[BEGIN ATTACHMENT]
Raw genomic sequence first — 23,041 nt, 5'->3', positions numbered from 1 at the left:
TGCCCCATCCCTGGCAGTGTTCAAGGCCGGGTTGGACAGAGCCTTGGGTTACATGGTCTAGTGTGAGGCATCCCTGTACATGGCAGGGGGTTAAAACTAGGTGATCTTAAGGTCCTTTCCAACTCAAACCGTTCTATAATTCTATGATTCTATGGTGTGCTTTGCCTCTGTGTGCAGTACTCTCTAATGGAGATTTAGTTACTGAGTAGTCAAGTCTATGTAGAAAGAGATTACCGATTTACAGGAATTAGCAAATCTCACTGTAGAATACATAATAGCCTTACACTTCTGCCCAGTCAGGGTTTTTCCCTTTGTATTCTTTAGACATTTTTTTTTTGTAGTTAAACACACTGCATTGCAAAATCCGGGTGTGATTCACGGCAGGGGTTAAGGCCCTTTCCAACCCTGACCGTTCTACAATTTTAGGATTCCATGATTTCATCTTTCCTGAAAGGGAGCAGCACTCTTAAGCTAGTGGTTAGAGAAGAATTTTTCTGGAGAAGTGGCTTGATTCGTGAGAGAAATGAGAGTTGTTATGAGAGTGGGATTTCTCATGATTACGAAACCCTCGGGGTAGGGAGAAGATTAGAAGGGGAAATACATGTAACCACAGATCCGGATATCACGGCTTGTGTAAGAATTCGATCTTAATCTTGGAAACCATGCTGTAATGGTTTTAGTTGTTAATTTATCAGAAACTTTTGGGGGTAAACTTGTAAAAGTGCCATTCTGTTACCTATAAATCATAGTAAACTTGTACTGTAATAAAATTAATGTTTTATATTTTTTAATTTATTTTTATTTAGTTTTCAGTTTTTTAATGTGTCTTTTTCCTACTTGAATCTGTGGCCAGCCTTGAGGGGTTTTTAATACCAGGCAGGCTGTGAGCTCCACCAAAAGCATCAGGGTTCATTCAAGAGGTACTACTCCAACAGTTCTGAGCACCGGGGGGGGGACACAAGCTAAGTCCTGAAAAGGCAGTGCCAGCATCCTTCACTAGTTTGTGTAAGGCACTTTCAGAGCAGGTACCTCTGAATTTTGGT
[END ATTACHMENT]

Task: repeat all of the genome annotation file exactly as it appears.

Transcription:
Raw genomic sequence first — 23,041 nt, 5'->3', positions numbered from 1 at the left:
TGCCCCATCCCTGGCAGTGTTCAAGGCCGGGTTGGACAGAGCCTTGGGTTACATGGTCTAGTGTGAGGCATCCCTGTACATGGCAGGGGGTTAAAACTAGGTGATCTTAAGGTCCTTTCCAACTCAAACCGTTCTATAATTCTATGATTCTATGGTGTGCTTTGCCTCTGTGTGCAGTACTCTCTAATGGAGATTTAGTTACTGAGTAGTCAAGTCTATGTAGAAAGAGATTACCGATTTACAGGAATTAGCAAATCTCACTGTAGAATACATAATAGCCTTACACTTCTGCCCAGTCAGGGTTTTTCCCTTTGTATTCTTTAGACATTTTTTTTTTGTAGTTAAACACACTGCATTGCAAAATCCGGGTGTGATTCACGGCAGGGGTTAAGGCCCTTTCCAACCCTGACCGTTCTACAATTTTAGGATTCCATGATTTCATCTTTCCTGAAAGGGAGCAGCACTCTTAAGCTAGTGGTTAGAGAAGAATTTTTCTGGAGAAGTGGCTTGATTCGTGAGAGAAATGAGAGTTGTTATGAGAGTGGGATTTCTCATGATTACGAAACCCTCGGGGTAGGGAGAAGATTAGAAGGGGAAATACATGTAACCACAGATCCGGATATCACGGCTTGTGTAAGAATTCGATCTTAATCTTGGAAACCATGCTGTAATGGTTTTAGTTGTTAATTTATCAGAAACTTTTGGGGGTAAACTTGTAAAAGTGCCATTCTGTTACCTATAAATCATAGTAAACTTGTACTGTAATAAAATTAATGTTTTATATTTTTTAATTTATTTTTATTTAGTTTTCAGTTTTTTAATGTGTCTTTTTCCTACTTGAATCTGTGGCCAGCCTTGAGGGGTTTTTAATACCAGGCAGGCTGTGAGCTCCACCAAAAGCATCAGGGTTCATTCAAGAGGTACTACTCCAACAGTTCTGAGCACCGGGGGGGGGACACAAGCTAAGTCCTGAAAAGGCAGTGCCAGCATCCTTCACTAGTTTGTGTAAGGCACTTTCAGAGCAGGTACCTCTGAATTTTGGT